This was a big win for the farm animal movement. Fewer than 50 full-time advocates pushed the $9B US egg industry to commit to eliminate its core business practice — confining hens in tiny cages — at a cost to the industry of $7B-$9.5B. A 2016 Washington Post front-page story declared a “victory for the animal welfare movement”, noting that even egg producers think a “cage-free future is a fait accompli.”

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Although we have typically emphasized the importance for effective philanthropy of long-term commitment to causes and getting the right people in place, the most obvious day-to-day decision funders face is whether to support specific potential giving opportunities. As part of our internal guidance for program officers, we’ve collected a series of questions that we like to ask ourselves about potential funding opportunities, including:

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Our thinking on prioritizing across different causes has evolved as we’ve made more grants. This post explores one aspect of that: the high bar set by the best global health and development interventions, and what we’re learning about the relative performance of some of our other grantmaking areas that seek to help people today.

To summarize:

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Note: This is an experiment with a different style of blog post, aiming to more casually share thoughts from a broader set of staff. We’re interested in feedback on this format.

Earlier this year, the Open Philanthropy Project awarded a five-year grant and made an additional investment in Sherlock Biosciences to support the development of a diagnostic platform to quickly, easily, and inexpensively identify any human virus present in a patient sample.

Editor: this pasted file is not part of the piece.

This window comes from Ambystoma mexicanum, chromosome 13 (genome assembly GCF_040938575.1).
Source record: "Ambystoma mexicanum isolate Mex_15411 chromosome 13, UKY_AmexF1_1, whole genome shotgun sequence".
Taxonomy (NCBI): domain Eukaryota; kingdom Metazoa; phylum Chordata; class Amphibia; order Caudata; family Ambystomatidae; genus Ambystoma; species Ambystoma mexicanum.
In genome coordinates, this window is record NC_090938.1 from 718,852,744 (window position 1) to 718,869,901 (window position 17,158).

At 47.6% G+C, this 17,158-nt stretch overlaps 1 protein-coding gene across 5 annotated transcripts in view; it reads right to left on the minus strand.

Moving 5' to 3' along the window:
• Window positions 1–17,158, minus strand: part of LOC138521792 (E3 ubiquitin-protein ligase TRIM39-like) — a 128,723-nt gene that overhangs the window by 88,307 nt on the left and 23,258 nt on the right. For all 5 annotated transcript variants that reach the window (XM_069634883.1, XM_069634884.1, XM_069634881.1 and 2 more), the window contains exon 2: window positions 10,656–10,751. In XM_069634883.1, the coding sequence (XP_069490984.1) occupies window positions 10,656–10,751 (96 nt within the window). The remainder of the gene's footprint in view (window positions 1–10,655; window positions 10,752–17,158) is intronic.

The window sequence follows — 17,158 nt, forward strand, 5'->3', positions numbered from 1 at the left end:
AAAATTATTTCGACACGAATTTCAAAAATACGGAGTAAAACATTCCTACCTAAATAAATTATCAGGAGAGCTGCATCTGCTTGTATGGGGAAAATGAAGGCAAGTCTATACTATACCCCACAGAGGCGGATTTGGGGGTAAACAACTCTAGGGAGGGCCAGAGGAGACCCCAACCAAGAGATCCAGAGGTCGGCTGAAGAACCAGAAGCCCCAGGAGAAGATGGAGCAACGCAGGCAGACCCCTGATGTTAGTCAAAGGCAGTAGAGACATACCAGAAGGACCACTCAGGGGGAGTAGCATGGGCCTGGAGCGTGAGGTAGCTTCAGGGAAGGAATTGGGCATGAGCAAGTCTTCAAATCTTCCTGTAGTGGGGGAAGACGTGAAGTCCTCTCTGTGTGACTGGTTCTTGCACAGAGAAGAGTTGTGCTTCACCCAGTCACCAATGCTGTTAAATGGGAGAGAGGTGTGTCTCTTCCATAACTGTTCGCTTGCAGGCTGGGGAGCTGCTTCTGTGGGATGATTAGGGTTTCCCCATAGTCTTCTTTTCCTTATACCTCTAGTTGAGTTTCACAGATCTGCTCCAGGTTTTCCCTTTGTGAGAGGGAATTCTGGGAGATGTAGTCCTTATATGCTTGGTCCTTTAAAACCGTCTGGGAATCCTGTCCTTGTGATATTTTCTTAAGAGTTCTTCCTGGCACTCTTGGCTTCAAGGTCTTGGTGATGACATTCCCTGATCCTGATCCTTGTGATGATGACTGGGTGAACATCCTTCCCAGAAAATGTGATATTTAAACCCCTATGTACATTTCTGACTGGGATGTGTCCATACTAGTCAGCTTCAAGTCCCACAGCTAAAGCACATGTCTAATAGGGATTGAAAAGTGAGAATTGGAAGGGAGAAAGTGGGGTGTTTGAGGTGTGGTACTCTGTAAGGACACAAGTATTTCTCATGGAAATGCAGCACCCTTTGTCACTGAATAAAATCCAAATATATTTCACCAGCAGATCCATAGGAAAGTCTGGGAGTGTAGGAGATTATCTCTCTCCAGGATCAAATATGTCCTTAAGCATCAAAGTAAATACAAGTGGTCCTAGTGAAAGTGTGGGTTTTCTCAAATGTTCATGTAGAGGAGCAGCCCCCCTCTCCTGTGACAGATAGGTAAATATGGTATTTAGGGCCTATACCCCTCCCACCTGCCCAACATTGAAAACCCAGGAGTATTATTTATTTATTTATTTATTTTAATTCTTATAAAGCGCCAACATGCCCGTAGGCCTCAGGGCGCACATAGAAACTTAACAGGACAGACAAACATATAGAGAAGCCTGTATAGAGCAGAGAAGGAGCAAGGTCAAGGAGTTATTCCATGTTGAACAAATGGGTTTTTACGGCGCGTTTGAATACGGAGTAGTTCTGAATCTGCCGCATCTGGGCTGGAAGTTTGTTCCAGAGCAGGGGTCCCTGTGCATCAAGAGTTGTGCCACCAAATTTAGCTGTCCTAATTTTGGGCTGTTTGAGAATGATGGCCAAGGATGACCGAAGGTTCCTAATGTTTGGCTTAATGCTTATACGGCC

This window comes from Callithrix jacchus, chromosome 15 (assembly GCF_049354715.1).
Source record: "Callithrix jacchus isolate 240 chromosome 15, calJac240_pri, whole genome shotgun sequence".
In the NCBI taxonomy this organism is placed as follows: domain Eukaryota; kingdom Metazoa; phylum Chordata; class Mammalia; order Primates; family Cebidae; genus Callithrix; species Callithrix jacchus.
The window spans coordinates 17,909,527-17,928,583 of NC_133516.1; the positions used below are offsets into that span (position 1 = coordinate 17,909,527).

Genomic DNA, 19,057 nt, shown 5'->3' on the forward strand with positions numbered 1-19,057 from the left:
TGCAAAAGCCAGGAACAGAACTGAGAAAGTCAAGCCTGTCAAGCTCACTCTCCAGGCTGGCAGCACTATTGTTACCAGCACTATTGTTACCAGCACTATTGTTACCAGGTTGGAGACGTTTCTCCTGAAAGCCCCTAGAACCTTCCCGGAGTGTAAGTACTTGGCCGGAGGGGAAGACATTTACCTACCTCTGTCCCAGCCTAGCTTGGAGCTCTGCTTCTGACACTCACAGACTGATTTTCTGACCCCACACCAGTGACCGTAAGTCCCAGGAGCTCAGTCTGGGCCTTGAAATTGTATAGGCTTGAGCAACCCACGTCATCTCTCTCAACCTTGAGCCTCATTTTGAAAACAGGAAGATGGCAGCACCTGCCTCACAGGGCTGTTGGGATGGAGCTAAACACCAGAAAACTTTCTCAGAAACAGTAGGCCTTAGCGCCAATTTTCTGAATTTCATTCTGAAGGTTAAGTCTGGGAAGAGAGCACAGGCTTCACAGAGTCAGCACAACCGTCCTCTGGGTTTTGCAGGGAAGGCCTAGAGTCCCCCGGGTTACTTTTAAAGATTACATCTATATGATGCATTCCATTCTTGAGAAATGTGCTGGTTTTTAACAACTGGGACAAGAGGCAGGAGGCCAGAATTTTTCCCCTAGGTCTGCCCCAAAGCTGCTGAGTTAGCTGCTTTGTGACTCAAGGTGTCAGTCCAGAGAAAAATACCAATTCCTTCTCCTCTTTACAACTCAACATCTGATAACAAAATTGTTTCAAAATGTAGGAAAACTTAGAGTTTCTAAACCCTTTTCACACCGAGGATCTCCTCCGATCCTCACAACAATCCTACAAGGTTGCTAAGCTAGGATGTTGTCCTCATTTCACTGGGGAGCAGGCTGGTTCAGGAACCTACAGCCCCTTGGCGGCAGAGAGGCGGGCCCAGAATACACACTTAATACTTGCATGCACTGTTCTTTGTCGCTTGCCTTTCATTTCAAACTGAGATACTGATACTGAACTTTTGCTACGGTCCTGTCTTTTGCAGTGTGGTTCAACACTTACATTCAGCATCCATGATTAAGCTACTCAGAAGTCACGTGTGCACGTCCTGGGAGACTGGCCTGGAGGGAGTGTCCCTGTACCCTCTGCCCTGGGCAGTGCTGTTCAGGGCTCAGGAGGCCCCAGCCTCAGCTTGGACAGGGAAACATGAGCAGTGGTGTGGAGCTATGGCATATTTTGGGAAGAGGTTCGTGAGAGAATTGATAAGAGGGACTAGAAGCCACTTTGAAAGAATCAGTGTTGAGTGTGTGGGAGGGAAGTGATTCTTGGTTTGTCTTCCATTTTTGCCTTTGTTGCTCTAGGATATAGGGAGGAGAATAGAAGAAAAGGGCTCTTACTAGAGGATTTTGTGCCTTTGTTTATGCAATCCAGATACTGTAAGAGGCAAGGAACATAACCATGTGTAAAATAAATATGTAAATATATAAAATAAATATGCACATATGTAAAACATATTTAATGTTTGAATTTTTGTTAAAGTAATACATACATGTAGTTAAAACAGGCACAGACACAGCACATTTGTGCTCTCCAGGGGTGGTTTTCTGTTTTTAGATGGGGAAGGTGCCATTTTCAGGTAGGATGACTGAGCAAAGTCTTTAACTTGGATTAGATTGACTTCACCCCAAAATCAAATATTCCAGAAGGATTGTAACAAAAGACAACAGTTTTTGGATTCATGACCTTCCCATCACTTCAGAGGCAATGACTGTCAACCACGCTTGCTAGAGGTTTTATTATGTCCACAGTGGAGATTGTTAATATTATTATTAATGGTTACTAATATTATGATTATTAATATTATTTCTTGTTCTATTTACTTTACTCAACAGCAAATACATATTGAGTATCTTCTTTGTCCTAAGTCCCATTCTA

Development of this technology would represent a significant advance in viral diagnosis, and could both reduce threats from viral pandemics and also benefit health care broadly. In one implementation of the test, which might be suitable for use in field clinics or for home use, samples can be tested in less than an hour using just a strip of paper.

We believe that the broad potential of Sherlock’s technologies is matched by co-founders and a team of deeply experienced scientists, entrepreneurs, and clinicians who are aligned with our goal of making a universal viral diagnostic system available worldwide. The new company, recently spun out of the Broad Institute of MIT and Harvard, is developing technologies licensed from the Broad Institute and Harvard University’s Wyss Institute.

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This post compares our progress with the goals we set forth a year ago, and lays out our plans for the coming year.

In brief:

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We have had a lot of new staff join Open Philanthropy over the last year. In this post, I’d like to introduce the new members of our team. We’re excited to have them!

More new staff are joining soon, and I will be introducing them in coming months.